Barred from seeking a fourth consecutive term as sheriff, Hazen Kreis congratulated his chief deputy, Bruce Newman, who offered his resignation to pursue the GOP nomination to succeed his boss.  Newman faced Austin Cate in the Republican primary.  Cate was the grandson of former sheriff W. T. Cate and the cousin of former sheriff J. Carroll Cate.  Newman did not have the boyish enthusiasm of Hazen Kreis, nor the incumbent sheriff’s personal popularity.  Austin Cate won the nomination and went on to win the general election to become Knox County’s longest serving sheriff until the advent of Joe Fowler many years later.

Following his three terms as Knox County’s sheriff, Hazen Kreis went into business with Karl Martin to form Martin Machinery & Supply Company.  For sometime, Kreis had also kept an apartment on Taliwa Court in South Knoxville as well as “an extensive farm” at Neubert Springs in South Knox County.  The farm was not only a retreat for the former sheriff, it was also the site of numerous picnics for youngsters, barbecues for friends and a place to entertain his fellow Republicans.

Although young, Hazen Kreis was apparently a shrewd businessman.  At one time, Kreis had made a living in real estate and he maintained a lively interest in “trading” properties until the end of his life.  Hazen Kreis “liked to buy and sell houses” and during his lifetime, he had owned at least eight and had built one as well.  While serving as sheriff, Kreis had built an apartment in the jail and lived there with his family.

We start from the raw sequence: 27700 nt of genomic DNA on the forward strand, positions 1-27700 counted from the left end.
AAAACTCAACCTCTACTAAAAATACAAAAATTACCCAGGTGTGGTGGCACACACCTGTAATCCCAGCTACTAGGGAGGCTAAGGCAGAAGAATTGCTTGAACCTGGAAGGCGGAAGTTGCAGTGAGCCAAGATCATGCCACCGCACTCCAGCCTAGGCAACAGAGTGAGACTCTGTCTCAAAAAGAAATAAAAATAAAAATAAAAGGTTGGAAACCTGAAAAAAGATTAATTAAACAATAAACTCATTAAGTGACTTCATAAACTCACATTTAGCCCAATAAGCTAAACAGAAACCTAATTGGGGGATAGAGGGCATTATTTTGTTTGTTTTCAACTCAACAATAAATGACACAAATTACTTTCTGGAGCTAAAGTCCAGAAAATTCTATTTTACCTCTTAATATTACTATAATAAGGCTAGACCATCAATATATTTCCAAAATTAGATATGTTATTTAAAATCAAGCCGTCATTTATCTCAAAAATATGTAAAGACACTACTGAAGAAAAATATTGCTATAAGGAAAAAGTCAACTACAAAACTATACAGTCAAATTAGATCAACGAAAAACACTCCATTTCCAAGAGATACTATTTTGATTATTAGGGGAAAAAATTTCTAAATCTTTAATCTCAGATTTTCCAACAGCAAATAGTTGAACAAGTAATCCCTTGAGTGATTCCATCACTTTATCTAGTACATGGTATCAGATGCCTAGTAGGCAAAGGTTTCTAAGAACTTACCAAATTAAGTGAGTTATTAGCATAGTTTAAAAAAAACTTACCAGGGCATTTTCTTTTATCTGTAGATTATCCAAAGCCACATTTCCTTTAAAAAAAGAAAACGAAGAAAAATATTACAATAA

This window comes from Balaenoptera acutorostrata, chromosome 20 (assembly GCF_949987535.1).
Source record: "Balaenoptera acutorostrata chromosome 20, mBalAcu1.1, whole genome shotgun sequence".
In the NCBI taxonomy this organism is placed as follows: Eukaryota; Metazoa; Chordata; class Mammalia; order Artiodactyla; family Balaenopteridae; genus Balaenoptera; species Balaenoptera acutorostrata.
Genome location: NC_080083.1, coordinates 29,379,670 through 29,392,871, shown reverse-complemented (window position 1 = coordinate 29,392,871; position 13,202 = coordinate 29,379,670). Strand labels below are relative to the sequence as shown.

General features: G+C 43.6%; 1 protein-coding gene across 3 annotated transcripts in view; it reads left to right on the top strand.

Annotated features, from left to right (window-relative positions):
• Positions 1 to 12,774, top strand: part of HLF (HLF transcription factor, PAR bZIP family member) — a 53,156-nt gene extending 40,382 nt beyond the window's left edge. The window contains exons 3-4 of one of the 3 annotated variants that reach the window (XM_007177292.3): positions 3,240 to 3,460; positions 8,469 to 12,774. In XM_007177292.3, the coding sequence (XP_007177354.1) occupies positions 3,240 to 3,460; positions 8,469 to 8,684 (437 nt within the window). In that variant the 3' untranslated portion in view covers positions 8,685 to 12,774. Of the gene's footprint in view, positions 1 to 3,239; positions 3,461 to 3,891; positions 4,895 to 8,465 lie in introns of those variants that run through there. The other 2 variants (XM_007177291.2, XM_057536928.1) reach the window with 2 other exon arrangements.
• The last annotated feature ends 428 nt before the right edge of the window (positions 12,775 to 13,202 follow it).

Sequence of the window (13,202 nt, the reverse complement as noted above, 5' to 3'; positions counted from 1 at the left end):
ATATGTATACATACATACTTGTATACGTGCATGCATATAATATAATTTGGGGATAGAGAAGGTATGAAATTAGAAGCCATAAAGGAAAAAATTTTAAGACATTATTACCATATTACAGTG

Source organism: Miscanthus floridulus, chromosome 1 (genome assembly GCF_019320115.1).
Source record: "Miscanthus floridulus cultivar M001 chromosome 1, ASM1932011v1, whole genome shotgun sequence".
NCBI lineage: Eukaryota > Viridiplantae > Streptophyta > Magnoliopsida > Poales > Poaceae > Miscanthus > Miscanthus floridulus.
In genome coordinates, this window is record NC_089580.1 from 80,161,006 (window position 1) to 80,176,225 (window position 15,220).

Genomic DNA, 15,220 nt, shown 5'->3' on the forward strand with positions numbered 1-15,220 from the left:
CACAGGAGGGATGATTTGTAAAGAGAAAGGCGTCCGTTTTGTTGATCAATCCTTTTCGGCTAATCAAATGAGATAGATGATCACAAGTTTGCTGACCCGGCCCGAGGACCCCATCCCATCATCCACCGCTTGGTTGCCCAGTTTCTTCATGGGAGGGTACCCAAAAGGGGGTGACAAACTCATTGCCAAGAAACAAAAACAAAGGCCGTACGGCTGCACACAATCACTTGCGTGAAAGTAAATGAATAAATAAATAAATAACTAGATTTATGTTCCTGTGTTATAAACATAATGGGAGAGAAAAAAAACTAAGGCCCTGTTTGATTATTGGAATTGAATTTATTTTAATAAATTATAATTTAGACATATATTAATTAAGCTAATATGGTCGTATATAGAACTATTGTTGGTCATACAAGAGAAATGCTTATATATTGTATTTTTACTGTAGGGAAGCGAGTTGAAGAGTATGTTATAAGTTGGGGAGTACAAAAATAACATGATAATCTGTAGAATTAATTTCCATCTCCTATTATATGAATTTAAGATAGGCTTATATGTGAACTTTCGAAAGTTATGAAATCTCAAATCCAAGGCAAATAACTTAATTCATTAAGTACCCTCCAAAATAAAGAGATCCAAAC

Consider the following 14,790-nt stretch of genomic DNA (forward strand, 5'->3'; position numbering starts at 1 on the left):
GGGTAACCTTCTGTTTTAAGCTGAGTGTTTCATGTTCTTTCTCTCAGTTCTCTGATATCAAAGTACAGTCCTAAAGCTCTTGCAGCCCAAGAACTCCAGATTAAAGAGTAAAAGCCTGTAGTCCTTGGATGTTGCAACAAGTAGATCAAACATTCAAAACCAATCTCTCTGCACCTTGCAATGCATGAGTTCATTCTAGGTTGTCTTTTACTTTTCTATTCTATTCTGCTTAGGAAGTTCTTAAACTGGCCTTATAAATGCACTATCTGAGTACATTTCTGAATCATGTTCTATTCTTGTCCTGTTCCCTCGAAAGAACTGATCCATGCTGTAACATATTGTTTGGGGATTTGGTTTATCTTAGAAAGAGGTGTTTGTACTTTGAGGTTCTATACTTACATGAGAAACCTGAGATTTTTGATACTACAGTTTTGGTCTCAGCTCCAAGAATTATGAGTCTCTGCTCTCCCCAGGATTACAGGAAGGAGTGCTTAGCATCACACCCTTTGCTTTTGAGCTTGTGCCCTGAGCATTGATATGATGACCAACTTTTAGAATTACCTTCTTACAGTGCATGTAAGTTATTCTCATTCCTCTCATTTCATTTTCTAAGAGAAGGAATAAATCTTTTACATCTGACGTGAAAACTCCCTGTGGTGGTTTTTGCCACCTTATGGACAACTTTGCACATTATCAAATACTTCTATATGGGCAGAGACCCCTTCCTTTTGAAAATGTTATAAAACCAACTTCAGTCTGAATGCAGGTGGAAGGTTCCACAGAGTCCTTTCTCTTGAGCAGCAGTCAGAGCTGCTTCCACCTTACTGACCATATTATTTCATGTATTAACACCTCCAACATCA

Just a couple of years after leaving office, Hazen Kreis began ailing.  Hazen Kreis, III, the sheriff’s grandson, recalled at one point doctors were astonished to discover it appeared Kreis had three kidneys.  “When they opened him up,” Hazen Kreis, III remembered, “it was too far gone and there was nothing they could do.”  The “third” kidney was cancer which made itself felt “relentlessly” just before the Christmas season of 1948.  Less than a year later, Hazen Kreis went to St. Mary’s Hospital.  Friends and admirers of the former sheriff were legion and they kept Kreis’ hospital room filled with fragrant flowers, a gesture which he profoundly appreciated.  Yet Hazen Kreis held no illusions and knew he was going to die.  Kreis made a final request of his friends; please don’t spend money on more flowers, but rather donate it to the Sunday School class that had meant so much to him during his lifetime.  The former sheriff hoped there would be enough to create a memorial room for the class he and Ross Reeder had started a decade before.  The final illness afflicting Hazen Kreis hit with a vengeance the previous year while he was filling 144 Christmas baskets for the boys in his Sunday class.  Kreis ignored the pain and continued until he had finished each and every basket, although he had suffered a hemorrhage while doing it.

Toward the end, Hazen Kreis drifted in and out of consciousness.  His one and only sweetheart, his wife Martha Jett Kreis, remained with him and his brother, Rudolph hurried from his home in Miami to see his sibling one final time.  The telephone switchboard at the hospital was frequently flooded with calls inquiring about Kreis’s condition.  As he drifted away, the giant of a man had loved children, who in turn, loved him.  Hazen Kreis “knew hundreds of youngsters by name,” one friend whispered, “and remembered scores at Christmas.”

The forty-three year old former sheriff slept away.  The biggest thing about Hazen Kreis was his heart.